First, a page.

driver of the Toyota, testified for the defense. Davis testified
that Whitehead shot the gun. She said she knew he shot the gun
"[b]ecause . . . he was behind [her], and that's where the
gun shot came from." She testified that after the shooting,
Whitehead told the driver to turn around and return to Altavista.
Dodson asked Whitehead "why was he shooting."

Dodson testified
that Whitehead was sitting in the back right side passenger seat.
He saw Whitehead reach out the window and twice shoot the gun. He
also testified that Whitehead aimed the gun at him after the
shooting and told him to drive to Altavista. At his own trial,
Dodson had testified that he assumed "that [Whitehead] shot
[at] the car because when [Dodson] pulled over on the side of the
road to try to figure out what was going on [Whitehead] had the
weapon."

Based upon this
testimony, the jury convicted Barksdale. After the jury's verdict
and before sentencing, Barksdale filed a motion for a new trial
based on after-discovered evidence that Whitehead had confessed
to the crime.

At the hearing on
Barksdale's motion for a new trial, Mickey Williams testified
that Whitehead, with whom he shared a cell in jail, told him two
or three times "that [Whitehead] was the one that done the
shooting, and since . . . [Barksdale] already got found guilty of
it, [Whitehead] was just going to let . . . everybody keep
thinking that."

Paul Dalton
testified that he heard Whitehead speaking in the jail to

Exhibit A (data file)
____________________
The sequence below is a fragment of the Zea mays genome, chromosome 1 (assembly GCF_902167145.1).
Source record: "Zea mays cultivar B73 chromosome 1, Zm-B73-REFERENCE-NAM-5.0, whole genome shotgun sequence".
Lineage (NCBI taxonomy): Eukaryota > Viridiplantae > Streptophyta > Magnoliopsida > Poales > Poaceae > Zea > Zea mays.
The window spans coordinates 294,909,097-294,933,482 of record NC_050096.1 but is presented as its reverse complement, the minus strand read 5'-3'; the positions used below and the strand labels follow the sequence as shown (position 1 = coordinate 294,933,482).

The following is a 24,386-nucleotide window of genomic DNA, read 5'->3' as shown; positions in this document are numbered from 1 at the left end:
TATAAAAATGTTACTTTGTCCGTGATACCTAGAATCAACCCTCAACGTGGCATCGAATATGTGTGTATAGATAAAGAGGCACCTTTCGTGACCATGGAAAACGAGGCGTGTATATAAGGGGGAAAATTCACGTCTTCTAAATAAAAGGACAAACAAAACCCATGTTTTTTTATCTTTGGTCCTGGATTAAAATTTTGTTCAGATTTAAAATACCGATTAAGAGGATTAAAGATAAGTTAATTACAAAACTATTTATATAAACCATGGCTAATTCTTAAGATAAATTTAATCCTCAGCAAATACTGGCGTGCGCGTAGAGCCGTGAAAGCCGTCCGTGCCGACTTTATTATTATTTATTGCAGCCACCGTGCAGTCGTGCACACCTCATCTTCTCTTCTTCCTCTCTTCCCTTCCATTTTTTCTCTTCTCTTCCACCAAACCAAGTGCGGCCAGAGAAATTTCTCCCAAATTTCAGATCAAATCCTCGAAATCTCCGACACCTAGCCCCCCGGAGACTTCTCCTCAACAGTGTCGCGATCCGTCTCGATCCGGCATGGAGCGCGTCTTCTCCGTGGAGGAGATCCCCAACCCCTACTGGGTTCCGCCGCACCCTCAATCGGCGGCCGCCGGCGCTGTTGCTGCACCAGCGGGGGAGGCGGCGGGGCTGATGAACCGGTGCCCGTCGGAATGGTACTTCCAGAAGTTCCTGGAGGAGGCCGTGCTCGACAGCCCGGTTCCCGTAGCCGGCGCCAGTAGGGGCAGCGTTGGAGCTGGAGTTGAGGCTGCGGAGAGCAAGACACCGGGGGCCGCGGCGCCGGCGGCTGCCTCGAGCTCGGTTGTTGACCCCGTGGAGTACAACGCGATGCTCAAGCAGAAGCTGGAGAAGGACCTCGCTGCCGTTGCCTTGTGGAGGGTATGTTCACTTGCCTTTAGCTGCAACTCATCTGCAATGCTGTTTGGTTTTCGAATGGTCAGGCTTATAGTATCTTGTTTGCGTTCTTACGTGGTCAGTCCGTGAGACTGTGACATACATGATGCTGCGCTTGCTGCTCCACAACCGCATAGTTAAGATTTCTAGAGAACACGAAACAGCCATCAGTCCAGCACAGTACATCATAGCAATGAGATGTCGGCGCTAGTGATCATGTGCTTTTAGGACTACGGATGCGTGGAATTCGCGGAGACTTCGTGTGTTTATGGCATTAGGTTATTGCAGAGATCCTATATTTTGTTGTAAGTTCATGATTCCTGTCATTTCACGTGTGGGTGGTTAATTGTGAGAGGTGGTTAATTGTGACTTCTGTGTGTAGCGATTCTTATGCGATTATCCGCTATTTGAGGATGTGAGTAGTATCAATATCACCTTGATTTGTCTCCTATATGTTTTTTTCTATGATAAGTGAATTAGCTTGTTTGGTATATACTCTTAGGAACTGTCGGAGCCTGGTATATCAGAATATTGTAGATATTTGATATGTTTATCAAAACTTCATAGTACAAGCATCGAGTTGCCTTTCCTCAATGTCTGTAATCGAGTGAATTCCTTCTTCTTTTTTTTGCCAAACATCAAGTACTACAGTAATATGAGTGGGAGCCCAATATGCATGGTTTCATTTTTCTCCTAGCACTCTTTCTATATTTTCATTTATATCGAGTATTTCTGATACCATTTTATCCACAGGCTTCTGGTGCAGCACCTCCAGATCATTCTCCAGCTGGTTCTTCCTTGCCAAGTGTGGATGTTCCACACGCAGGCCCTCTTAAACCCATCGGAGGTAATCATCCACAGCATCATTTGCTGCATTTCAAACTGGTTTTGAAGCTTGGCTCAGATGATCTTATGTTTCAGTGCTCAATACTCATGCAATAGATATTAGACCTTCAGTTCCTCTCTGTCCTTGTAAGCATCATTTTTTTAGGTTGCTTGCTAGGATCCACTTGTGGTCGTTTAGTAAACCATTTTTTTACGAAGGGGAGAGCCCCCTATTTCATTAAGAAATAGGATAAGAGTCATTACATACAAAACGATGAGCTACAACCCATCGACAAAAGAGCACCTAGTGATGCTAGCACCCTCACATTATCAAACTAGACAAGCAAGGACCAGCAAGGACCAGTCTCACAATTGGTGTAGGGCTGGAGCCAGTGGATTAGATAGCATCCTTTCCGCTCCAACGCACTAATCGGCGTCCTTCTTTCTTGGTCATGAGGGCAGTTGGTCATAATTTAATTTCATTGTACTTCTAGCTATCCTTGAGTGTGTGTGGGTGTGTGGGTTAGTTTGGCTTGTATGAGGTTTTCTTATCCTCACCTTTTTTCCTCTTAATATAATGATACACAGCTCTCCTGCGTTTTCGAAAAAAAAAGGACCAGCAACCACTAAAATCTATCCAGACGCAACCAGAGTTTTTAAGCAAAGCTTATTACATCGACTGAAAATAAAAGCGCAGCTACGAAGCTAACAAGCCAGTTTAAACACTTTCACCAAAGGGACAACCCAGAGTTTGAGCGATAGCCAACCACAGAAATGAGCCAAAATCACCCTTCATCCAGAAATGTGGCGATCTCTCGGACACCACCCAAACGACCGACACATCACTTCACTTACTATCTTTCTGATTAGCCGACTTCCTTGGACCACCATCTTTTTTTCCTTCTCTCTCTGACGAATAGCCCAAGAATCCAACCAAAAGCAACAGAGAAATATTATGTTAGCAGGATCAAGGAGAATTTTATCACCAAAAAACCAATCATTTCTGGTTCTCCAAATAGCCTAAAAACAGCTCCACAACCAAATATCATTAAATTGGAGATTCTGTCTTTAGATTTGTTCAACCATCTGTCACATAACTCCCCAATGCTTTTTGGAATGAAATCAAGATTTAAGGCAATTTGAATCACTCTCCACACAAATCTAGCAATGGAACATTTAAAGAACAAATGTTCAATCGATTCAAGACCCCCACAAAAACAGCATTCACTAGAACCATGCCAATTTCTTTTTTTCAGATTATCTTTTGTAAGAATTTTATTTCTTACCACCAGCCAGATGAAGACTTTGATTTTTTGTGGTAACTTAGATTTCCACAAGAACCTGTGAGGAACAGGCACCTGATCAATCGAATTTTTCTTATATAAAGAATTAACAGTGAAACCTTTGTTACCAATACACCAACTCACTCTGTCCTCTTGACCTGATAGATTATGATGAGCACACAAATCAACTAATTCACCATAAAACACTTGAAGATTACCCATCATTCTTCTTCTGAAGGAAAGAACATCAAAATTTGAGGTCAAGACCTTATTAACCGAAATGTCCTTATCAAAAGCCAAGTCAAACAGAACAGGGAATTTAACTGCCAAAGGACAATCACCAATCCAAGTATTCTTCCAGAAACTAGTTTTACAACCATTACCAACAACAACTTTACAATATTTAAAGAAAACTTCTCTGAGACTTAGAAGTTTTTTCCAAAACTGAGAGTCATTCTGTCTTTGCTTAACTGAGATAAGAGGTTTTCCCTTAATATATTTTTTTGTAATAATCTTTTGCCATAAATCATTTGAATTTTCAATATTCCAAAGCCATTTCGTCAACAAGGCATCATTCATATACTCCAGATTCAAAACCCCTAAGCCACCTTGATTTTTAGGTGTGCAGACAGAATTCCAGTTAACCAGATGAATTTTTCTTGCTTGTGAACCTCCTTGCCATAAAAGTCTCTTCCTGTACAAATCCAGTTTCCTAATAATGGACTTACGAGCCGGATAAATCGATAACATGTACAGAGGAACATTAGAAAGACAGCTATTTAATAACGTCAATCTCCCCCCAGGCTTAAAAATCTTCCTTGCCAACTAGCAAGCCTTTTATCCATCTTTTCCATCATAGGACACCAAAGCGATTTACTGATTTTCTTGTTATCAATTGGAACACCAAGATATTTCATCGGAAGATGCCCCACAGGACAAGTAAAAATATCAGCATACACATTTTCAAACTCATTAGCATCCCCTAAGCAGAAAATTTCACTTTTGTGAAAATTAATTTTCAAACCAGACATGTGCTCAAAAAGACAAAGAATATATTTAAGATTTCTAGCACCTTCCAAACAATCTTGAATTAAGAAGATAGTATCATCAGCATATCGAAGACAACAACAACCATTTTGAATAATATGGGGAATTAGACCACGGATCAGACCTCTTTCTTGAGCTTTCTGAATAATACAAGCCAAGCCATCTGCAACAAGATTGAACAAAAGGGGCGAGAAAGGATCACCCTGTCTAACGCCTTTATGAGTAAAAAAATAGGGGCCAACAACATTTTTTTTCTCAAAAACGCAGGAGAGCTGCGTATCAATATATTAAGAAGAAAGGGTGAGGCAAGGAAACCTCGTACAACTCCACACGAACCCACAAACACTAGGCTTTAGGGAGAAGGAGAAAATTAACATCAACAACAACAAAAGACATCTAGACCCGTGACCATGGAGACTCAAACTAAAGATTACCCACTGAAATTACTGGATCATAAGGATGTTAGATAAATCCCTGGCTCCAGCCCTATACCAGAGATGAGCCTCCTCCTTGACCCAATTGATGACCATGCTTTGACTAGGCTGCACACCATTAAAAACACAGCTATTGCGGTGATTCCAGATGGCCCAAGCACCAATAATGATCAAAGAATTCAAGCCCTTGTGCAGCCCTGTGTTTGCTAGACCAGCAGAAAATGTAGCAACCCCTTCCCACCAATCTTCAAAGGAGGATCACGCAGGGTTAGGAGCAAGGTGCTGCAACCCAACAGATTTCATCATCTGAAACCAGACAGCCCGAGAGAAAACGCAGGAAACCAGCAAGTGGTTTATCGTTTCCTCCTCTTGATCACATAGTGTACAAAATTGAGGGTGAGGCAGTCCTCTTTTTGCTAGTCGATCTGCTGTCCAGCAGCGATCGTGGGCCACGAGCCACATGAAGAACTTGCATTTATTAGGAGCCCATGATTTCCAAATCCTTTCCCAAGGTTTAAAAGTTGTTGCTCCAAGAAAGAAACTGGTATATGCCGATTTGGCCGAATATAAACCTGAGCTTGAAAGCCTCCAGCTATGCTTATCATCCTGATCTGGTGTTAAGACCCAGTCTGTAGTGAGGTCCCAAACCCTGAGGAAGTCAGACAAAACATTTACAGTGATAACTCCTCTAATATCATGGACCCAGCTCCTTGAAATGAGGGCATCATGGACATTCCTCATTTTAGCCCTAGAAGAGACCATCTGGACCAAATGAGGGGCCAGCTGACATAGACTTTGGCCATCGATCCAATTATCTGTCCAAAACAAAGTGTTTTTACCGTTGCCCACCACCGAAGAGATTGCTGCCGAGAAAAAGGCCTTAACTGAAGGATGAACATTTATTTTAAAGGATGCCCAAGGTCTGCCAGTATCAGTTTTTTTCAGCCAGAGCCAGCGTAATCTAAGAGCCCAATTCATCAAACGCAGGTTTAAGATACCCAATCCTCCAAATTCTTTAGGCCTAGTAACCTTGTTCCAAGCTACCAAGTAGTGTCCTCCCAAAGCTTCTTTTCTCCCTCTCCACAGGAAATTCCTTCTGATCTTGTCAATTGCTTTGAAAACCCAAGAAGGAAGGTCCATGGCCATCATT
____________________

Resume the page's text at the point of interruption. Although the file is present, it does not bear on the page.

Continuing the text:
Dalton's cell mate. Whitehead said "he did do the
shooting" and that Barksdale "was going down for it and
[Whitehead] won't 'cause they had no evidence against him."
Dalton also heard Whitehead say that Whitehead bought the gun and
that Whitehead pulled the trigger.

Dalton's cell mate
denied that Whitehead talked to him about the shooting Barksdale
was convicted of committing. Whitehead also denied being the
shooter and denied making any of these statements. However,
contrary to every witness who testified at trial, Whitehead
testified that he was sitting in the car behind the driver on the
day of the shooting.

II.

The following four
requirements must be met for a new trial to be granted upon a
claim of after-discovered evidence:

that the evidence
(1) appears to have been discovered subsequent to the trial; (2)
could not have been secured for use at the trial in the exercise
of reasonable diligence by the movant; (3) is not merely
cumulative, corroborative or collateral; and (4) is material, and
such as should produce opposite results on the merits at another
trial.

Odum v.
Commonwealth
, 225 Va. 123, 130, 301 S.E.2d 145, 149
(1983).

The majority holds
that the evidence produced at the post?trial hearing did not
meet the requirements for after?discovered evidence because it
was merely cumulative and corroborative to that of other
witnesses and "would not have produced a different
result." I disagree.

(A)

Although Whitehead's